As the FCC's "rip and replace" deliberations drag on, at least one small US wireless operator said the situation has affected its ability to provide critical 911 services in rural areas.
"3G services are being turned off due to inability to support the networks with [equipment] spares or with funding that is tied to a prohibition on universal service being used on Huawei or ZTE networks," wrote the Rural Wireless Association (RWA) in a recent filing to the FCC. "This has eliminated 911 services in some rural areas where an RWA member is the only service provider."
The RWA did not respond to a Light Reading request for additional information, including the identity of the provider.
Nonetheless, the situation yet again highlights the many difficulties surrounding the FCC's efforts to rip Huawei and ZTE equipment out of existing US networks and to replace it with equipment from a "trusted" supplier. The agency has already issued rules preventing providers that participate in its Universal Service Fund (USF) from spending money with the Chinese suppliers. The agency is also working to flesh out the details – including obtaining the money for the project from Congress – to officially embark on its "rip and replace" program.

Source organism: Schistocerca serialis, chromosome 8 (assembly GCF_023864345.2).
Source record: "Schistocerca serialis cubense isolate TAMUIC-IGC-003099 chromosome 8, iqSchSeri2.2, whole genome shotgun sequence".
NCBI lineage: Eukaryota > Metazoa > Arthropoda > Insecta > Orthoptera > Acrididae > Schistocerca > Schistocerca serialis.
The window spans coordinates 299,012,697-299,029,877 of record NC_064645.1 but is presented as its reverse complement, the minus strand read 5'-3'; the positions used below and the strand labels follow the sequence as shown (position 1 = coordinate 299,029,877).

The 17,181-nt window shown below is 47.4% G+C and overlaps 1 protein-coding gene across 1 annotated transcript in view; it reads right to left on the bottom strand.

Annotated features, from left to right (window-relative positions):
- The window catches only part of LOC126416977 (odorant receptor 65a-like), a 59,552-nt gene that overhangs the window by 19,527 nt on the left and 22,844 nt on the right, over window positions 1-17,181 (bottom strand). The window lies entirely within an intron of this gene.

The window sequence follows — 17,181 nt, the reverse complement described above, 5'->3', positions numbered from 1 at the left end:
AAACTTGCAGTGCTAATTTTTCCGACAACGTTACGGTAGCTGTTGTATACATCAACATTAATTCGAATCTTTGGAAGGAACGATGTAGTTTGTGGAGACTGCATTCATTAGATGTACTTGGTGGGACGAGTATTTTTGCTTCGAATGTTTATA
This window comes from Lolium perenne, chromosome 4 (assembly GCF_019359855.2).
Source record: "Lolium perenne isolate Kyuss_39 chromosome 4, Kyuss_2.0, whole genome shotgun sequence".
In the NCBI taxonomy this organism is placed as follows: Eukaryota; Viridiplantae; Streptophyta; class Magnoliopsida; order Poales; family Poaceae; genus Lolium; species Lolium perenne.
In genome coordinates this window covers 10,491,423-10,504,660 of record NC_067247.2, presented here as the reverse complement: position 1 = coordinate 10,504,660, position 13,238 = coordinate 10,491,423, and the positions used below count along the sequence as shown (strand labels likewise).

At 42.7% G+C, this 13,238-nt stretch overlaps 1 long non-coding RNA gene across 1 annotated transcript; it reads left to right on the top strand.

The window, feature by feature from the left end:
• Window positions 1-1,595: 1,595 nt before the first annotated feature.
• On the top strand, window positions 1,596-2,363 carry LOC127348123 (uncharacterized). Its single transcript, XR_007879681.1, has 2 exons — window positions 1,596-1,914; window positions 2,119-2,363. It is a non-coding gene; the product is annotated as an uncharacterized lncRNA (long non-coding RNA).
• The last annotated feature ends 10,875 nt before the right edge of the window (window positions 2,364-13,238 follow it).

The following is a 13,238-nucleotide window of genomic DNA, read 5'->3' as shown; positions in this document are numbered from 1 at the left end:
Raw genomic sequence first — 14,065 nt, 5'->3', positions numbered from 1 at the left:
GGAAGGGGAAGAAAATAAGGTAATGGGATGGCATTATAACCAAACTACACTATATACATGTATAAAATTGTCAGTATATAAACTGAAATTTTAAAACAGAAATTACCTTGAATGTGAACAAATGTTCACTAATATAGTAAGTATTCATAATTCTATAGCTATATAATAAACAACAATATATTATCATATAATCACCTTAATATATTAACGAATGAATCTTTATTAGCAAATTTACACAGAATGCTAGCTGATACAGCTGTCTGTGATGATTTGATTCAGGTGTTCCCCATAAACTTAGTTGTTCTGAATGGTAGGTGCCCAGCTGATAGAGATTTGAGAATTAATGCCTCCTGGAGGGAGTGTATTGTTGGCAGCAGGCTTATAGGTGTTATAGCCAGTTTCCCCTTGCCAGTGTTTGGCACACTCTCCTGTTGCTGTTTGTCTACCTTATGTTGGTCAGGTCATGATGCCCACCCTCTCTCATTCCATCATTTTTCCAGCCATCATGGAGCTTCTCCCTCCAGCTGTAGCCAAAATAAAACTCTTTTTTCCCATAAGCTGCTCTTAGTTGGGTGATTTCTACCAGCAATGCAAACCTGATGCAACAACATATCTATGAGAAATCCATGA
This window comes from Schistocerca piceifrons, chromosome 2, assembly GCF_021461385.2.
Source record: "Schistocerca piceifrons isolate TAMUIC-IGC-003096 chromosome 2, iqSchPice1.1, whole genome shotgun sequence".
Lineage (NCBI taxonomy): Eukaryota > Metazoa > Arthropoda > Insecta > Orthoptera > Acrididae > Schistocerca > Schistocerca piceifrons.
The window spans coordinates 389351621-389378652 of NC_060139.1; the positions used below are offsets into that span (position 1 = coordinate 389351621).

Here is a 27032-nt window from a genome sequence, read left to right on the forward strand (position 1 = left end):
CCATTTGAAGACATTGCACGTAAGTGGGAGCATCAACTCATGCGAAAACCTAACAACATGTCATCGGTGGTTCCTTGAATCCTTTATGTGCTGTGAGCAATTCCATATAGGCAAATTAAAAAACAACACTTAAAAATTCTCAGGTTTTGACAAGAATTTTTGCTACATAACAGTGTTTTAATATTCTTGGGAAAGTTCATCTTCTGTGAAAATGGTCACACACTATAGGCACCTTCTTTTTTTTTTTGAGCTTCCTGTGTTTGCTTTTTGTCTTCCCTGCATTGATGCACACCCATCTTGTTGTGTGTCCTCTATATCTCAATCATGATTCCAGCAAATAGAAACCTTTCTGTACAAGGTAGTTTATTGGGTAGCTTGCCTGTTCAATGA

In the meantime, though, providers are "stuck between a rock and a hard place," according to the RWA.
"RWA members mentioned that they cannot afford to wait for such assurances [including funding] as they are keen on providing the best service possible to their customers and are currently experiencing capacity restraints with the new school year and students' remote learning beginning," wrote the trade association, which represents many of the companies that have reported having equipment from Huawei and ZTE in their networks. "These networks' coverage footprints will continue to be unable to fill the coverage voids left by the withering 3G networks until carriers are provided sufficient funds to replace their unsecure equipment."
Huawei and ZTE have been deemed a threat to national security over fears their equipment can be used for Chinese espionage. The companies have denied those allegations.
The RWA's latest comments on the topic build on similar complaints voiced by other providers. For example, Rise Broadband recently said that ZTE "has largely abandoned support for existing equipment" in the US due to the FCC's recent actions, which has forced Rise to meet recent FCC mandates by paying to replace ZTE's equipment itself.
The FCC recently reported that it will cost a total of around $1.8 billion to remove and replace all Huawei and ZTE equipment in US networks. Verizon, CenturyLink, Cincinnati Bell, América Móvil and Windstream are among the companies that told the FCC they still have equipment from Huawei or ZTE in their networks.